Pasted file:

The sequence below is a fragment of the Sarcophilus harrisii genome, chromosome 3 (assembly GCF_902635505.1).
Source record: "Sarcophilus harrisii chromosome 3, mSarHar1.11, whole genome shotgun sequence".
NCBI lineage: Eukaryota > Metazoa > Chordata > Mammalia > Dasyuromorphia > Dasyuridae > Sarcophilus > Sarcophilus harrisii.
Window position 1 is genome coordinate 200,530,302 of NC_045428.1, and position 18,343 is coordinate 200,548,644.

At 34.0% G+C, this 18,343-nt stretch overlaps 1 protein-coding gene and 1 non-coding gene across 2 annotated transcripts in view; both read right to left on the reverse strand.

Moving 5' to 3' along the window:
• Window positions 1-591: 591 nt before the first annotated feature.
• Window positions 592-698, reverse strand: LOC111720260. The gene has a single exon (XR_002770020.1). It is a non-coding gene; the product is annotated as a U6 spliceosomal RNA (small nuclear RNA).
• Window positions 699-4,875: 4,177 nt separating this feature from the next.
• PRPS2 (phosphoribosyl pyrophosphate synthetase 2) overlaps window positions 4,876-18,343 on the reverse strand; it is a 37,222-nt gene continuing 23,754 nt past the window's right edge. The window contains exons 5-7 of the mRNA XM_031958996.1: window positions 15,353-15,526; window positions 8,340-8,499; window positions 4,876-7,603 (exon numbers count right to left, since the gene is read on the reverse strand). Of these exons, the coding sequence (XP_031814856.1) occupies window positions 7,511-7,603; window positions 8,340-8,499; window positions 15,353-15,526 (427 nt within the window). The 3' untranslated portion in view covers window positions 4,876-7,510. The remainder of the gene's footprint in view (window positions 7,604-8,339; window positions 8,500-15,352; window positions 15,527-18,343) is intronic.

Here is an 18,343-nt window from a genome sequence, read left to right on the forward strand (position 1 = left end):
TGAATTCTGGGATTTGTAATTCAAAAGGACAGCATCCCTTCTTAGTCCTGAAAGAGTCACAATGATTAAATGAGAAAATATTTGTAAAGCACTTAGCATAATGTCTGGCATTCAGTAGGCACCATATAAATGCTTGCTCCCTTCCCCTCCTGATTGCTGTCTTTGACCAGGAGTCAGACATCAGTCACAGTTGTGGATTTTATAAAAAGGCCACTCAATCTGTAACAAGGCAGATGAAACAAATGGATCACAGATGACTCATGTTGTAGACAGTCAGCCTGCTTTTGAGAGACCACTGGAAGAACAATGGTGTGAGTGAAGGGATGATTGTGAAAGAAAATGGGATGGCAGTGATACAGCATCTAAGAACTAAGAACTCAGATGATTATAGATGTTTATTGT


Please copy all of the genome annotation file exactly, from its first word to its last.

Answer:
The sequence below is a fragment of the Sarcophilus harrisii genome, chromosome 3 (assembly GCF_902635505.1).
Source record: "Sarcophilus harrisii chromosome 3, mSarHar1.11, whole genome shotgun sequence".
NCBI lineage: Eukaryota > Metazoa > Chordata > Mammalia > Dasyuromorphia > Dasyuridae > Sarcophilus > Sarcophilus harrisii.
Window position 1 is genome coordinate 200,530,302 of NC_045428.1, and position 18,343 is coordinate 200,548,644.

At 34.0% G+C, this 18,343-nt stretch overlaps 1 protein-coding gene and 1 non-coding gene across 2 annotated transcripts in view; both read right to left on the reverse strand.

Moving 5' to 3' along the window:
• Window positions 1-591: 591 nt before the first annotated feature.
• Window positions 592-698, reverse strand: LOC111720260. The gene has a single exon (XR_002770020.1). It is a non-coding gene; the product is annotated as a U6 spliceosomal RNA (small nuclear RNA).
• Window positions 699-4,875: 4,177 nt separating this feature from the next.
• PRPS2 (phosphoribosyl pyrophosphate synthetase 2) overlaps window positions 4,876-18,343 on the reverse strand; it is a 37,222-nt gene continuing 23,754 nt past the window's right edge. The window contains exons 5-7 of the mRNA XM_031958996.1: window positions 15,353-15,526; window positions 8,340-8,499; window positions 4,876-7,603 (exon numbers count right to left, since the gene is read on the reverse strand). Of these exons, the coding sequence (XP_031814856.1) occupies window positions 7,511-7,603; window positions 8,340-8,499; window positions 15,353-15,526 (427 nt within the window). The 3' untranslated portion in view covers window positions 4,876-7,510. The remainder of the gene's footprint in view (window positions 7,604-8,339; window positions 8,500-15,352; window positions 15,527-18,343) is intronic.

Here is an 18,343-nt window from a genome sequence, read left to right on the forward strand (position 1 = left end):
TGAATTCTGGGATTTGTAATTCAAAAGGACAGCATCCCTTCTTAGTCCTGAAAGAGTCACAATGATTAAATGAGAAAATATTTGTAAAGCACTTAGCATAATGTCTGGCATTCAGTAGGCACCATATAAATGCTTGCTCCCTTCCCCTCCTGATTGCTGTCTTTGACCAGGAGTCAGACATCAGTCACAGTTGTGGATTTTATAAAAAGGCCACTCAATCTGTAACAAGGCAGATGAAACAAATGGATCACAGATGACTCATGTTGTAGACAGTCAGCCTGCTTTTGAGAGACCACTGGAAGAACAATGGTGTGAGTGAAGGGATGATTGTGAAAGAAAATGGGATGGCAGTGATACAGCATCTAAGAACTAAGAACTCAGATGATTATAGATGTTTATTGT